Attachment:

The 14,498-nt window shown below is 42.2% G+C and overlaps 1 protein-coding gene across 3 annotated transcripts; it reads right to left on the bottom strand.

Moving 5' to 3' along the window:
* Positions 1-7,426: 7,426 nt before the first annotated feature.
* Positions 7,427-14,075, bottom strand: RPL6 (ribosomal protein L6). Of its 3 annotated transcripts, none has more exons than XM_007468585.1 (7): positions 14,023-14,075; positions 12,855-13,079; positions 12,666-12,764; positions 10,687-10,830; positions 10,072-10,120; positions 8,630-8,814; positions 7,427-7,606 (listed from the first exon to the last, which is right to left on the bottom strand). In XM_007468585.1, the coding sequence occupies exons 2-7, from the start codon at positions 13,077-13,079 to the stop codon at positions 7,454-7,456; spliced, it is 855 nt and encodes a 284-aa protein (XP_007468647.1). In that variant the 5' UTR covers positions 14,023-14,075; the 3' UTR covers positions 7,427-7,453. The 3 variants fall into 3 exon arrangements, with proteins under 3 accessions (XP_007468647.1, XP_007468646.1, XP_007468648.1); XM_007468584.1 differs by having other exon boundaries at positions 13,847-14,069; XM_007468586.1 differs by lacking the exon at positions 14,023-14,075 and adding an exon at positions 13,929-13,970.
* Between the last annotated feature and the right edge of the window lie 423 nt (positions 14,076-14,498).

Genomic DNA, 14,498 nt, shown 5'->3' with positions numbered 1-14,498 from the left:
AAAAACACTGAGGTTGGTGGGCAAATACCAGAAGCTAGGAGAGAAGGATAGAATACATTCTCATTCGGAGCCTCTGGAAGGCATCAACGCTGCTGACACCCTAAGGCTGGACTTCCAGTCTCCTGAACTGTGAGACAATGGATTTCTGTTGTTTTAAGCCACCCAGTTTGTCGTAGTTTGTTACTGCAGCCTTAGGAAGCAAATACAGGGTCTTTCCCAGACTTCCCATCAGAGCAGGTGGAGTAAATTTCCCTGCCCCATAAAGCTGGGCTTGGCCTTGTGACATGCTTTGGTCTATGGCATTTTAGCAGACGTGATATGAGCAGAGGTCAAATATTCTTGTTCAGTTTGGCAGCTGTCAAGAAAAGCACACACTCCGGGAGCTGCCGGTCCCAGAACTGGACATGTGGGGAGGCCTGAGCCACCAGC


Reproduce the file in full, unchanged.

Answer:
The 14,498-nt window shown below is 42.2% G+C and overlaps 1 protein-coding gene across 3 annotated transcripts; it reads right to left on the bottom strand.

Moving 5' to 3' along the window:
* Positions 1-7,426: 7,426 nt before the first annotated feature.
* Positions 7,427-14,075, bottom strand: RPL6 (ribosomal protein L6). Of its 3 annotated transcripts, none has more exons than XM_007468585.1 (7): positions 14,023-14,075; positions 12,855-13,079; positions 12,666-12,764; positions 10,687-10,830; positions 10,072-10,120; positions 8,630-8,814; positions 7,427-7,606 (listed from the first exon to the last, which is right to left on the bottom strand). In XM_007468585.1, the coding sequence occupies exons 2-7, from the start codon at positions 13,077-13,079 to the stop codon at positions 7,454-7,456; spliced, it is 855 nt and encodes a 284-aa protein (XP_007468647.1). In that variant the 5' UTR covers positions 14,023-14,075; the 3' UTR covers positions 7,427-7,453. The 3 variants fall into 3 exon arrangements, with proteins under 3 accessions (XP_007468647.1, XP_007468646.1, XP_007468648.1); XM_007468584.1 differs by having other exon boundaries at positions 13,847-14,069; XM_007468586.1 differs by lacking the exon at positions 14,023-14,075 and adding an exon at positions 13,929-13,970.
* Between the last annotated feature and the right edge of the window lie 423 nt (positions 14,076-14,498).

Genomic DNA, 14,498 nt, shown 5'->3' with positions numbered 1-14,498 from the left:
AAAAACACTGAGGTTGGTGGGCAAATACCAGAAGCTAGGAGAGAAGGATAGAATACATTCTCATTCGGAGCCTCTGGAAGGCATCAACGCTGCTGACACCCTAAGGCTGGACTTCCAGTCTCCTGAACTGTGAGACAATGGATTTCTGTTGTTTTAAGCCACCCAGTTTGTCGTAGTTTGTTACTGCAGCCTTAGGAAGCAAATACAGGGTCTTTCCCAGACTTCCCATCAGAGCAGGTGGAGTAAATTTCCCTGCCCCATAAAGCTGGGCTTGGCCTTGTGACATGCTTTGGTCTATGGCATTTTAGCAGACGTGATATGAGCAGAGGTCAAATATTCTTGTTCAGTTTGGCAGCTGTCAAGAAAAGCACACACTCCGGGAGCTGCCGGTCCCAGAACTGGACATGTGGGGAGGCCTGAGCCACCAGC